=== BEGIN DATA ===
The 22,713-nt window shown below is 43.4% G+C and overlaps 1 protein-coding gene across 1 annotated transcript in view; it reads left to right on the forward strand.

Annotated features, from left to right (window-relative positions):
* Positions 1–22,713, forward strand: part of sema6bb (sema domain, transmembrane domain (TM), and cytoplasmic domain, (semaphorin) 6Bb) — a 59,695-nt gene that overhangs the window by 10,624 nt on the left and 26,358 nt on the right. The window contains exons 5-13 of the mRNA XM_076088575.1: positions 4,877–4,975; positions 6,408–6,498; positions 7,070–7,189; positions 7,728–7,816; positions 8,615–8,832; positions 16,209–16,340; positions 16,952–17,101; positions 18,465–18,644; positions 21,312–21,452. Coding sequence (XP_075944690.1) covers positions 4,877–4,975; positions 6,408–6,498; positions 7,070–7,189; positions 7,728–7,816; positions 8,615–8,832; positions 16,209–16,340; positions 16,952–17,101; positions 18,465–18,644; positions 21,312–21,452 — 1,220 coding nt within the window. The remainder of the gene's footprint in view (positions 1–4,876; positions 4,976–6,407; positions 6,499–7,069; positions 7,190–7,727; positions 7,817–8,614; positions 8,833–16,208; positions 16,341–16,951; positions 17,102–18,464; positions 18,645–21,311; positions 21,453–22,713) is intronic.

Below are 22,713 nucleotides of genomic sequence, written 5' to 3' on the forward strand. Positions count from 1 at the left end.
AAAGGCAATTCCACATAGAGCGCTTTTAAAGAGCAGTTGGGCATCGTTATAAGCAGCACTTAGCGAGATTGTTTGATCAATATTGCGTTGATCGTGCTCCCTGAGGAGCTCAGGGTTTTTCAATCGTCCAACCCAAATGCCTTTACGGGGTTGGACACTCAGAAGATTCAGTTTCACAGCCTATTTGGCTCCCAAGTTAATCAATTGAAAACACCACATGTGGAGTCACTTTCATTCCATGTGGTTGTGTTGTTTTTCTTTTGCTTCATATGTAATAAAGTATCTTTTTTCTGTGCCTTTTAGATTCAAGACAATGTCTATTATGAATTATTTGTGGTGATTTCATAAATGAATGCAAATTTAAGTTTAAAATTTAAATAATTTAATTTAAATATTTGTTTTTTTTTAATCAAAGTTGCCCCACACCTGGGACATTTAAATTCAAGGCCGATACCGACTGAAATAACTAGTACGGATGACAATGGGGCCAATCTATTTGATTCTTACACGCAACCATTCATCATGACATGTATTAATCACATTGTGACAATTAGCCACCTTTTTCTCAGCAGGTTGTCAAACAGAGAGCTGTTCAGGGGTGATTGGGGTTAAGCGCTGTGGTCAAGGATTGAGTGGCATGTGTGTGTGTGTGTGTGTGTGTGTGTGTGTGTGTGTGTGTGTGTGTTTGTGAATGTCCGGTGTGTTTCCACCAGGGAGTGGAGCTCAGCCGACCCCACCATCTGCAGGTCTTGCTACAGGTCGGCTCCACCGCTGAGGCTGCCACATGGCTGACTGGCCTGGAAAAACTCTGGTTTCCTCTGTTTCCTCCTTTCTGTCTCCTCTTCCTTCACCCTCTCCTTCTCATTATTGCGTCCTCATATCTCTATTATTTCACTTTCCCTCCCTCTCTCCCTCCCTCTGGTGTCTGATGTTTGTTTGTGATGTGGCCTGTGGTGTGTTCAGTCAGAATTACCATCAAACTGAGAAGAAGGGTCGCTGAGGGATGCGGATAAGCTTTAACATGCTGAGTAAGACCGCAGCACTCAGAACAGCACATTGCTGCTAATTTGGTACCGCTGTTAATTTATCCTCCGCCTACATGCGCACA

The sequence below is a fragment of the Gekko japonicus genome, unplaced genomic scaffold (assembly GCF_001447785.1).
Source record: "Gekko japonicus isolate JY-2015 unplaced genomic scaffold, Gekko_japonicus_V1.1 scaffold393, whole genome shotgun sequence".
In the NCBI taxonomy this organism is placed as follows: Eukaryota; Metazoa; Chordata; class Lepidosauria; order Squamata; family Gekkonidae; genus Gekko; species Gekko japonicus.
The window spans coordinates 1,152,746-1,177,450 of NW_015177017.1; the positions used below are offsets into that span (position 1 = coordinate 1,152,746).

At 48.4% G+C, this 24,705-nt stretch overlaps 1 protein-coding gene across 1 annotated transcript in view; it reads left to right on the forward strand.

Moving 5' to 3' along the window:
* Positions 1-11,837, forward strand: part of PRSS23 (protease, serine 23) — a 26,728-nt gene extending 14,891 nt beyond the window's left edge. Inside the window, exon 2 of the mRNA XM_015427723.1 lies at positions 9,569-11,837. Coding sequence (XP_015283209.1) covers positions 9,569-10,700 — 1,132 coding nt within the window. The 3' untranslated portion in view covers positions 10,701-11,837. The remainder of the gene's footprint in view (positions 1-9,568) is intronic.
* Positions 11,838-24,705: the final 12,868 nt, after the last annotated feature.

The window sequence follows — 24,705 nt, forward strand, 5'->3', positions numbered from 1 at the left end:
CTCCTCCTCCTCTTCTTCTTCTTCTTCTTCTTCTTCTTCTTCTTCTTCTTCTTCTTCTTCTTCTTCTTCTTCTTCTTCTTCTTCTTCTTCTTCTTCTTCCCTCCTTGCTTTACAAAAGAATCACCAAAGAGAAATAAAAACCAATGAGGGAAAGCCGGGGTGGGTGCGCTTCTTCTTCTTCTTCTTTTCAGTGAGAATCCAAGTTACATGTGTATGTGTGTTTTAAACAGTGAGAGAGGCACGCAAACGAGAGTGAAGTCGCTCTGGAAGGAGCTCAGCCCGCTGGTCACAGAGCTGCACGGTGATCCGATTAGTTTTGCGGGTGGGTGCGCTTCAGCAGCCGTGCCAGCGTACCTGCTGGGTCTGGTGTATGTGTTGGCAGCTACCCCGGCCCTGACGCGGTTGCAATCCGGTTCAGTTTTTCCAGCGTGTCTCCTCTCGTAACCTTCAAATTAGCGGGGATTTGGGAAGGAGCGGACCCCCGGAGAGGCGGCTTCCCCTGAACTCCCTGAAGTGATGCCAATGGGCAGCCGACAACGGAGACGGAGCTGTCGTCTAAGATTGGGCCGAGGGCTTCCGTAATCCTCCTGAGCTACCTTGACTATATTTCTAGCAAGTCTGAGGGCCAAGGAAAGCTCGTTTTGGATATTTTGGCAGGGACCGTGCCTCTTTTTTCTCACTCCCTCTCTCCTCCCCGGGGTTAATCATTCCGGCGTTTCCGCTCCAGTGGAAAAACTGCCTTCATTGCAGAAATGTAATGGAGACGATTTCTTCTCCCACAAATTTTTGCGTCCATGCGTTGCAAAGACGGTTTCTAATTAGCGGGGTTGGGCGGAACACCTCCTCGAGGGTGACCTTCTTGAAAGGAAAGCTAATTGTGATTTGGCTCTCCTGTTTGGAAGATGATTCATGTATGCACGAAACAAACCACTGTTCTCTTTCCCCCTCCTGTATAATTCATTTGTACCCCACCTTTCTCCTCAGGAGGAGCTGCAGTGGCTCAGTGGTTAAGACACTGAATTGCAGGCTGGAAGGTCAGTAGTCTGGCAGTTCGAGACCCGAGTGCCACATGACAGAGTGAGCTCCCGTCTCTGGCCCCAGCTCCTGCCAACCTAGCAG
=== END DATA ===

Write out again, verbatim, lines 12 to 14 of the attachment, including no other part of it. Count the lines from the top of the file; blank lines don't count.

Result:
* Positions 1-11,837, forward strand: part of PRSS23 (protease, serine 23) — a 26,728-nt gene extending 14,891 nt beyond the window's left edge. Inside the window, exon 2 of the mRNA XM_015427723.1 lies at positions 9,569-11,837. Coding sequence (XP_015283209.1) covers positions 9,569-10,700 — 1,132 coding nt within the window. The 3' untranslated portion in view covers positions 10,701-11,837. The remainder of the gene's footprint in view (positions 1-9,568) is intronic.
* Positions 11,838-24,705: the final 12,868 nt, after the last annotated feature.

The window sequence follows — 24,705 nt, forward strand, 5'->3', positions numbered from 1 at the left end: